Each release appeared independently and has been picked up by different practitioner communities. Colleagues in digital may have read one release and not the others, and the same goes for communications and IT colleagues. But they must be conversant in all three.

The trick is to understand them not as three separate entities but as a trinity. None can achieve its ambitions in isolation of others.

Regardless of the new budgets, new team sizes or new technology, it is this blurring of lines between three previously separate disciplines that is the point and the most exciting challenge of the next 4 – 5 years.

Parliaments and ICT – going on from here

I’ve had an opportunity to – properly – go through the World e-Parliament Report, produced by the Global Centre for ICT in Parliament.

As I knew it would be, it is an excellent piece of work. I think that the particular value lies in the fact that it looks at a range of possible applications of ICT and covers as many Parliaments as possible.

For me, the recommendations were also an important inclusion. Everyone knows the state of play and where the problems lie, but very few know how to make decisive steps toward addressing these challenges. The Report’s recommendations are clear and achievable and it will be interesting to watch Parliaments try to enact them.

And this tracking, I think, is crucial. Which Parliaments take up the challenge? Which make the best efforts with the limited resources at their disposal? Which are innovative? Which are conservative and static? Which are lazy and isolationist? I think it would be worth taking this tracking on another level and actually setting up some awards to be given out at the Centre’s annual Conference.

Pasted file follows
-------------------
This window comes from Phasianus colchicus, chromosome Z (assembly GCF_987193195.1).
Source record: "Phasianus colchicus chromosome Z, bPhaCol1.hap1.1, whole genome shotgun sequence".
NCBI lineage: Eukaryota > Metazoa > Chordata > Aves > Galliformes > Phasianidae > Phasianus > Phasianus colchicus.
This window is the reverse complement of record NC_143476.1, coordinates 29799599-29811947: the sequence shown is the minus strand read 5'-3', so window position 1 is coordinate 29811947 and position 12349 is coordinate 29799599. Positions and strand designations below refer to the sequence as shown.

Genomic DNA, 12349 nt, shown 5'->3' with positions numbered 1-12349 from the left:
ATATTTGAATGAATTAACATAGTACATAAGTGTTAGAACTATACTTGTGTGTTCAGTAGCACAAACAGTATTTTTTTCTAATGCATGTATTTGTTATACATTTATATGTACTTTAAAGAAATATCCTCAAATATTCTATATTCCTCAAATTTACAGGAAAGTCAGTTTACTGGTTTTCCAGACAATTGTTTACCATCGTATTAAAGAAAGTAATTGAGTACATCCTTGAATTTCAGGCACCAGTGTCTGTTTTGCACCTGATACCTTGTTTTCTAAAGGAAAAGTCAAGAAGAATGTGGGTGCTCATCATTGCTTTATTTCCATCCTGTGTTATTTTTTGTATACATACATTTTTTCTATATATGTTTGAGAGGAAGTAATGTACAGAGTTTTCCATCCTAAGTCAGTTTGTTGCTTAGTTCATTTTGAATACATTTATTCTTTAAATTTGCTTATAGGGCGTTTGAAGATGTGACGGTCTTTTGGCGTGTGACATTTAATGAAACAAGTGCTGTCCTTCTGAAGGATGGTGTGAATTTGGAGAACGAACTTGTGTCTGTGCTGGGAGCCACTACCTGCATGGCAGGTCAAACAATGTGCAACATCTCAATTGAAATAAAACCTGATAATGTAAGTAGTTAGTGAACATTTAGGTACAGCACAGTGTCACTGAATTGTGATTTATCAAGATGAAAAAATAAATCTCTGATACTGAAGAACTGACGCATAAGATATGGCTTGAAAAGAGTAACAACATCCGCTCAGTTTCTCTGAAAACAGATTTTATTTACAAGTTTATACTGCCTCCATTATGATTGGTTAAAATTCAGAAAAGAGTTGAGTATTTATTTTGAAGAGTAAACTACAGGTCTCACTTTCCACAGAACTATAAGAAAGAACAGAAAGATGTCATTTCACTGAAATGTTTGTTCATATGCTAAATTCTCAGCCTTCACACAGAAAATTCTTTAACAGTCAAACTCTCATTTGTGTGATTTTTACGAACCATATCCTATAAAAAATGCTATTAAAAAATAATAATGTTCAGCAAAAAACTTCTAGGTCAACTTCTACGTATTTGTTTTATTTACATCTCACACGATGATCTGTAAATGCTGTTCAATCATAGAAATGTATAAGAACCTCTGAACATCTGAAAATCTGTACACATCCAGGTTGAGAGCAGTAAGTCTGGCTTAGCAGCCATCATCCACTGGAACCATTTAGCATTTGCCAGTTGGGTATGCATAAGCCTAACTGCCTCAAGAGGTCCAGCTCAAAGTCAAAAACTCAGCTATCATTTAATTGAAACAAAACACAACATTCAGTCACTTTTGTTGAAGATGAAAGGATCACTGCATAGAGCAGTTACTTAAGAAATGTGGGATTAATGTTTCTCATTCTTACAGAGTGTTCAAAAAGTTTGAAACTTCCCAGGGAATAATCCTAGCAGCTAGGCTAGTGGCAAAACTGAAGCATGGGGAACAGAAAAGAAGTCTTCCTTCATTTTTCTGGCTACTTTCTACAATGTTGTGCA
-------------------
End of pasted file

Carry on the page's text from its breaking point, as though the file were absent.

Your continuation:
I would also like to suggest:
Continue reading “Parliaments and ICT – going on from here”

World e-Parliament Report 2008 Published

They say:

“The United Nations Department of Economic and Social Affairs and the Inter-Parliamentary Union launched today the World e-Parliament Report 2008. The Report was prepared as part of the work of the Global Centre for ICT in Parliament.

The  World e-Parliament Report 2008 represents the first effort to establish a baseline of how parliaments are using, or planning to use ICT to help them carry out their representative, lawmaking and oversight responsibilities and to connect to their constituencies. It is also intended to advance a shared knowledge base among the parliaments of the world and to promote international debate on these matters.

The Report is based on the responses and comments provided by 105 assemblies from around the world to a survey on the use of ICT in parliament conducted between July and November 2007. It also draws on experiences exchanged during the World e-Parliament Conference 2007 and relevant publicly available information”.